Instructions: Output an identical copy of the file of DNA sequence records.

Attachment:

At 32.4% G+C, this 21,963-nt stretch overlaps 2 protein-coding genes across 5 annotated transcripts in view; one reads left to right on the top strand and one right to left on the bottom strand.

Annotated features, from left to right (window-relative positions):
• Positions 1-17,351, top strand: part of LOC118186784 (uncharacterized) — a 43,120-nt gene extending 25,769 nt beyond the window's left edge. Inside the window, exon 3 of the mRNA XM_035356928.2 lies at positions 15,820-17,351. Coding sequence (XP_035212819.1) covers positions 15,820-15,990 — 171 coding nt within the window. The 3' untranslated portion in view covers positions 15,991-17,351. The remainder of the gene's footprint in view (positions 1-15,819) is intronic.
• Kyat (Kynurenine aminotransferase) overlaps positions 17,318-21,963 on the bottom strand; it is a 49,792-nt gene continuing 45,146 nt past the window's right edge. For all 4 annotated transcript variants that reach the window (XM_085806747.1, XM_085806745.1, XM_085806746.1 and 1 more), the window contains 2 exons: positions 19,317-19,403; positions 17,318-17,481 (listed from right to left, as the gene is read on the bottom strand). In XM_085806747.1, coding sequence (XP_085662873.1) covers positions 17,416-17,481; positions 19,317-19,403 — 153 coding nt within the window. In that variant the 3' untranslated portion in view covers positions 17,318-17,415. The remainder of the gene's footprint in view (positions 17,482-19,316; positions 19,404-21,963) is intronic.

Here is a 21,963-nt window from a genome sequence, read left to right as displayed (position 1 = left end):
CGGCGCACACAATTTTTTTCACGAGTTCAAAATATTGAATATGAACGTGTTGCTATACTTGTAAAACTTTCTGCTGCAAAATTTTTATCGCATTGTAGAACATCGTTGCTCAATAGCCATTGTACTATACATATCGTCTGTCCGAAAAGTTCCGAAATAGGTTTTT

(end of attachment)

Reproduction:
At 32.4% G+C, this 21,963-nt stretch overlaps 2 protein-coding genes across 5 annotated transcripts in view; one reads left to right on the top strand and one right to left on the bottom strand.

Annotated features, from left to right (window-relative positions):
• Positions 1-17,351, top strand: part of LOC118186784 (uncharacterized) — a 43,120-nt gene extending 25,769 nt beyond the window's left edge. Inside the window, exon 3 of the mRNA XM_035356928.2 lies at positions 15,820-17,351. Coding sequence (XP_035212819.1) covers positions 15,820-15,990 — 171 coding nt within the window. The 3' untranslated portion in view covers positions 15,991-17,351. The remainder of the gene's footprint in view (positions 1-15,819) is intronic.
• Kyat (Kynurenine aminotransferase) overlaps positions 17,318-21,963 on the bottom strand; it is a 49,792-nt gene continuing 45,146 nt past the window's right edge. For all 4 annotated transcript variants that reach the window (XM_085806747.1, XM_085806745.1, XM_085806746.1 and 1 more), the window contains 2 exons: positions 19,317-19,403; positions 17,318-17,481 (listed from right to left, as the gene is read on the bottom strand). In XM_085806747.1, coding sequence (XP_085662873.1) covers positions 17,416-17,481; positions 19,317-19,403 — 153 coding nt within the window. In that variant the 3' untranslated portion in view covers positions 17,318-17,415. The remainder of the gene's footprint in view (positions 17,482-19,316; positions 19,404-21,963) is intronic.

Here is a 21,963-nt window from a genome sequence, read left to right as displayed (position 1 = left end):
CGGCGCACACAATTTTTTTCACGAGTTCAAAATATTGAATATGAACGTGTTGCTATACTTGTAAAACTTTCTGCTGCAAAATTTTTATCGCATTGTAGAACATCGTTGCTCAATAGCCATTGTACTATACATATCGTCTGTCCGAAAAGTTCCGAAATAGGTTTTT